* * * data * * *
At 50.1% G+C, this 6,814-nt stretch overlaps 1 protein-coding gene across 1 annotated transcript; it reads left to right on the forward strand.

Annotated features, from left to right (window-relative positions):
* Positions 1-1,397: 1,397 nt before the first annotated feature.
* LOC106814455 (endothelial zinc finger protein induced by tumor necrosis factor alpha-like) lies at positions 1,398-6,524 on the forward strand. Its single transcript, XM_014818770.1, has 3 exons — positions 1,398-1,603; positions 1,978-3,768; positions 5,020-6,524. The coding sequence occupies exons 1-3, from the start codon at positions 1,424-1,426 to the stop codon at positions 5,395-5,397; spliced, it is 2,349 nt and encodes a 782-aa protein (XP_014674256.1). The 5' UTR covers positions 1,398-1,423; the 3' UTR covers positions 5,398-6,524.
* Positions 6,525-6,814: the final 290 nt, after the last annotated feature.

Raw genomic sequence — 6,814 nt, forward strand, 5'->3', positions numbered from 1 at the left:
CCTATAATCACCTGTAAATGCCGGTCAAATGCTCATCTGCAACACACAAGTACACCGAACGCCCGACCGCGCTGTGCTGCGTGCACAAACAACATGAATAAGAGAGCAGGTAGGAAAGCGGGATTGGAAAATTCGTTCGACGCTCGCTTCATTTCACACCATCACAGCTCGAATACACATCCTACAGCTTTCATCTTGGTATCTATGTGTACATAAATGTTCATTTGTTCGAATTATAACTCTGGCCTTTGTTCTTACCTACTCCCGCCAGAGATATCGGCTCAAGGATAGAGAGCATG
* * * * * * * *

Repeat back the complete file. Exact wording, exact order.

At 50.1% G+C, this 6,814-nt stretch overlaps 1 protein-coding gene across 1 annotated transcript; it reads left to right on the forward strand.

Annotated features, from left to right (window-relative positions):
* Positions 1-1,397: 1,397 nt before the first annotated feature.
* LOC106814455 (endothelial zinc finger protein induced by tumor necrosis factor alpha-like) lies at positions 1,398-6,524 on the forward strand. Its single transcript, XM_014818770.1, has 3 exons — positions 1,398-1,603; positions 1,978-3,768; positions 5,020-6,524. The coding sequence occupies exons 1-3, from the start codon at positions 1,424-1,426 to the stop codon at positions 5,395-5,397; spliced, it is 2,349 nt and encodes a 782-aa protein (XP_014674256.1). The 5' UTR covers positions 1,398-1,423; the 3' UTR covers positions 5,398-6,524.
* Positions 6,525-6,814: the final 290 nt, after the last annotated feature.

Raw genomic sequence — 6,814 nt, forward strand, 5'->3', positions numbered from 1 at the left:
CCTATAATCACCTGTAAATGCCGGTCAAATGCTCATCTGCAACACACAAGTACACCGAACGCCCGACCGCGCTGTGCTGCGTGCACAAACAACATGAATAAGAGAGCAGGTAGGAAAGCGGGATTGGAAAATTCGTTCGACGCTCGCTTCATTTCACACCATCACAGCTCGAATACACATCCTACAGCTTTCATCTTGGTATCTATGTGTACATAAATGTTCATTTGTTCGAATTATAACTCTGGCCTTTGTTCTTACCTACTCCCGCCAGAGATATCGGCTCAAGGATAGAGAGCATG